Of course, this is about more than just the number of public diplomacy personnel. The State Department also needs people with the right mix of skills. Some public diplomacy officers, for example, have strong media relations skills, but lack foreign language training. Others may have strong language skills, but little in the way of media outreach experience.
State Department Tests a Better Test
Gaps like these were one of the reasons that the Foreign Service in 2007 moved towards a "total candidate approach" in its examination process. The new Foreign Service examination places a greater emphasis on actual work experience. For example, the newly revised Foreign Service Oral Exam includes a "Qualification Evaluation Panel" (QEP) that factors the actual real world experience of a candidate into the exam score. Consequently, a candidate for the public diplomacy cone who has media or cultural exchange experience, for example, gets a higher score because of that experience. This has made it easier for the Foreign Service to identify and recruit candidates who would make suitable Public Diplomacy officers. The Advisory Commission reports that public diplomacy is now the second most popular cone choice of those taking the oral exams (political being most popular).
There is, however, still room for improvement in the examination process. David Firestein, a career foreign service officer, is also Deputy Executive Director of the U.S. Advisory Commission on Public Diplomacy. Firestein believes that the QEP has been instrumental in helping the department identify suitable candidates for public diplomacy work. However, he comments that "…even today the public diplomacy knowledge does not come through on this exam to the degree that it probably should" and adds that those designing the foreign service exam “ . . . haven’t yet built . . . a public diplomacy exercise” into the test. Finally, Firestein notes that State is “not recruiting specifically for PD expertise or testing for it either." Thus, the advisory commission report recommended that State test candidates for specific public diplomacy skills and criticized the department for not actively promoting Public Diplomacy Officers to senior level positions within the department.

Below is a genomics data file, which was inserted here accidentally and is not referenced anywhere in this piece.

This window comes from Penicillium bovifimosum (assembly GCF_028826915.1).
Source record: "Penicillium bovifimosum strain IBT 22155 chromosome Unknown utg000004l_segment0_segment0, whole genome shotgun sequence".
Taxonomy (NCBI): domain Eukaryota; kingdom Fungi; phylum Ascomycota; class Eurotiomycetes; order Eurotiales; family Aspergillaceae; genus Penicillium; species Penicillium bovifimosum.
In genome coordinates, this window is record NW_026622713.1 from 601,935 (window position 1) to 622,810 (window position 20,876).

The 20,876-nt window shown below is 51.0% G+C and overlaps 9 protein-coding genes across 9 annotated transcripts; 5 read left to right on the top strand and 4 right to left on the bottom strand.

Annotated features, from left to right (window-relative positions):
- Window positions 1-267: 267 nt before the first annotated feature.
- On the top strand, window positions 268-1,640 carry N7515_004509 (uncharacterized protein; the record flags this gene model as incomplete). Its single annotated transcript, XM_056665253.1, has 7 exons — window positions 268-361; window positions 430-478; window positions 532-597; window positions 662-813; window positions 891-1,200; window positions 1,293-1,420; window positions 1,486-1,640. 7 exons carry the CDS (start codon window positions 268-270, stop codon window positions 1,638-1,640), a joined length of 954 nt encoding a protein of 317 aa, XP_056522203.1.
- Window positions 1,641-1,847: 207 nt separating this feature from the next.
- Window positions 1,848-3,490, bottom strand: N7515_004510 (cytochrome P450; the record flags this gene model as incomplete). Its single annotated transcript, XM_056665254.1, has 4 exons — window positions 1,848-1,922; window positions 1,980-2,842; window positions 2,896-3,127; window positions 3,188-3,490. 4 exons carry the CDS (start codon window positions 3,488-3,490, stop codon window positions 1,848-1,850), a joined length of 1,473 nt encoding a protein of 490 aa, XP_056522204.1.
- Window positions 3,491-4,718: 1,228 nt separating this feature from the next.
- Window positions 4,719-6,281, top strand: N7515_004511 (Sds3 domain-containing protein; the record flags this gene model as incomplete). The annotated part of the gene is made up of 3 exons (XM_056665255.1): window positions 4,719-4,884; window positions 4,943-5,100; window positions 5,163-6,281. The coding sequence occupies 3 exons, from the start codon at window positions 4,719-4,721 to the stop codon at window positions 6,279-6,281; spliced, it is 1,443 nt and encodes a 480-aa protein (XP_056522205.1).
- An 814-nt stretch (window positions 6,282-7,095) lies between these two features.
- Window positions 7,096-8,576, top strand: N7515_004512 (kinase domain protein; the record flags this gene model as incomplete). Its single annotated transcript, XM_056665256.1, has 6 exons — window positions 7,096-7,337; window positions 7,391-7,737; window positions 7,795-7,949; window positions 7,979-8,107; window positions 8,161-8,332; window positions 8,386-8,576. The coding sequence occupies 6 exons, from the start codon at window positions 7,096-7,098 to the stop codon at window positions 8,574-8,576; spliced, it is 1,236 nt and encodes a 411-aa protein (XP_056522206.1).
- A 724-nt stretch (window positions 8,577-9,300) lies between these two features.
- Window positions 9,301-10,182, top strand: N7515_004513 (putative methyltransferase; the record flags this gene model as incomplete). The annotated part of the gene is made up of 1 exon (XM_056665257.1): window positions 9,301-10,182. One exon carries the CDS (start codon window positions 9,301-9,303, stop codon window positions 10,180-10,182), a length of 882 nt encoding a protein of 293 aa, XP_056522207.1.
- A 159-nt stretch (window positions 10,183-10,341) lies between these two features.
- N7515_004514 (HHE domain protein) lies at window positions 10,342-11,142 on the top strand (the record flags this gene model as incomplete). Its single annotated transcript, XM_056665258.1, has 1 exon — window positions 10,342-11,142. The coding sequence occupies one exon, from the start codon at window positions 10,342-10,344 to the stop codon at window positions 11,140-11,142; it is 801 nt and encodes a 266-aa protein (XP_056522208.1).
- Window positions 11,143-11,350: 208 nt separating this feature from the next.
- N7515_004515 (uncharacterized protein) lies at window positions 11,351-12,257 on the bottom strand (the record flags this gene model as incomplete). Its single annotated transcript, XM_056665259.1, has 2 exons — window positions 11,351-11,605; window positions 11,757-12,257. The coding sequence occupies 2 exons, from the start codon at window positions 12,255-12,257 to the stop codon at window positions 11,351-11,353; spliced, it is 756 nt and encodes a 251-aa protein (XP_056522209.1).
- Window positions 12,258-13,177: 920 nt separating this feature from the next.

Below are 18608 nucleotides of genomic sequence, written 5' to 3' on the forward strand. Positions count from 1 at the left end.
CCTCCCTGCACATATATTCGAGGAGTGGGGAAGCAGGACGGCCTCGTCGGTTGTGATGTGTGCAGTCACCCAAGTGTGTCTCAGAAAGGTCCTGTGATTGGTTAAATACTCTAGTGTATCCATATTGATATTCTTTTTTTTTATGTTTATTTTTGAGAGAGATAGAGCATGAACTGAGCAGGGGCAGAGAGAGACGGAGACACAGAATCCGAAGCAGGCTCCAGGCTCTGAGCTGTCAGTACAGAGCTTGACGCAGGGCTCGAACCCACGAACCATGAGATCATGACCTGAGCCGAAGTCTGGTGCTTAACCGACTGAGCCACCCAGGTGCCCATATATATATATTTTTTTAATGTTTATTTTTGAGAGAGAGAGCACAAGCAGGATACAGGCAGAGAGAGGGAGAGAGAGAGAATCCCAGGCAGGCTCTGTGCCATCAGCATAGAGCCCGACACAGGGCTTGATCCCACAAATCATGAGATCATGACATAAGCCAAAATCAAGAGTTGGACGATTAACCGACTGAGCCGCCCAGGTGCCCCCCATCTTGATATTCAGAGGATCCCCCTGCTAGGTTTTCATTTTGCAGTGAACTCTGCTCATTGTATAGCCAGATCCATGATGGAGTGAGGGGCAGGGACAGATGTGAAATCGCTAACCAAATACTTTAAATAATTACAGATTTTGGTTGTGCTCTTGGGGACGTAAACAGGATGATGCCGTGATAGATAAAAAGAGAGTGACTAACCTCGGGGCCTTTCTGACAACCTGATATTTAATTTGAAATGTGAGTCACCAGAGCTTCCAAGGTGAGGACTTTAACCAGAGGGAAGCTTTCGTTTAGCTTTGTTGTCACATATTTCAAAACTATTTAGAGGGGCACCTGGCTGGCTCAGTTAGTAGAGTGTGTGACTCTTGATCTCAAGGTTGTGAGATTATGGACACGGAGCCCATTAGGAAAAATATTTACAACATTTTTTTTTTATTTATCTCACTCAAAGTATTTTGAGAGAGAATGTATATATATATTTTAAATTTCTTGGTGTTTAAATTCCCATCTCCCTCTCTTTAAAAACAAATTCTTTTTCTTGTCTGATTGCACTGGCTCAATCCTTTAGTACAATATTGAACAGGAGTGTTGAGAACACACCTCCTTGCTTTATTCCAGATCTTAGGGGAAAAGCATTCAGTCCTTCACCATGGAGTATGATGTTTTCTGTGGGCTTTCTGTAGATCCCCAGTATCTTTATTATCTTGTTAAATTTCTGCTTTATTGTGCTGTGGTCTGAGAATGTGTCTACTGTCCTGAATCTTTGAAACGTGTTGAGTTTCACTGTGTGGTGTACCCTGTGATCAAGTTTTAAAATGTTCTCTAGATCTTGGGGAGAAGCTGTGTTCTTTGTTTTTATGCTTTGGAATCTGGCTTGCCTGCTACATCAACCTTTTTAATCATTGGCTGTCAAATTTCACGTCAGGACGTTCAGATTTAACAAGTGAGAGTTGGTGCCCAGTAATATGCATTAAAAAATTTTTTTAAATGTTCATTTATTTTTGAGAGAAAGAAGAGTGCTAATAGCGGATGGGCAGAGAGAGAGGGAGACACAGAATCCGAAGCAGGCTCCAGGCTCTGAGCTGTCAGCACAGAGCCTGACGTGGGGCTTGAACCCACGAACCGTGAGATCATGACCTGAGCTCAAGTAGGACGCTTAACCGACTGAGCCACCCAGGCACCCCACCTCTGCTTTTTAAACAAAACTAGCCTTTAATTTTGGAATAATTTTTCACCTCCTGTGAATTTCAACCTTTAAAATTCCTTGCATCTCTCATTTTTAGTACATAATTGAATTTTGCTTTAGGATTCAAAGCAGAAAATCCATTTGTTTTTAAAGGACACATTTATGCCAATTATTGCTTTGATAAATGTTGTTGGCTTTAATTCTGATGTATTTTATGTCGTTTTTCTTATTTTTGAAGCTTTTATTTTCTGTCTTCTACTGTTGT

Congress has been listening closely to the Advisory Commission on this issue. The FY2010 appropriations bill for the Department of State (H.R. 2410) contains most of the commission’s proposals for strengthening U.S. public diplomacy. Amongst those proposals is a long standing recommendation to create a Public Diplomacy Reserve Corps (PDRC) that would recruit Foreign Service retirees and others with public diplomacy experience to fill public diplomacy related vacancies at the State Department. The act specifically states: "The Secretary of State is authorized to establish in the Foreign Service a Public Diplomacy Reserve Corps consisting of mid- and senior-level former Foreign Service officers and other individuals with experience in the private or public sector relevant to public diplomacy, to serve for a period of six months to two years in postings abroad."
But would a PDRC make it difficult for more junior level public diplomacy officers to move up in the ranks? Firestein calls that "a fair question" and says that it’s a concern that "…deserves attention and a longer term strategy." But given that the House resolution on DOS funding specifically mentions “other individuals with experience in the private or public sector relevant to public diplomacy,” it is time for creative solutions.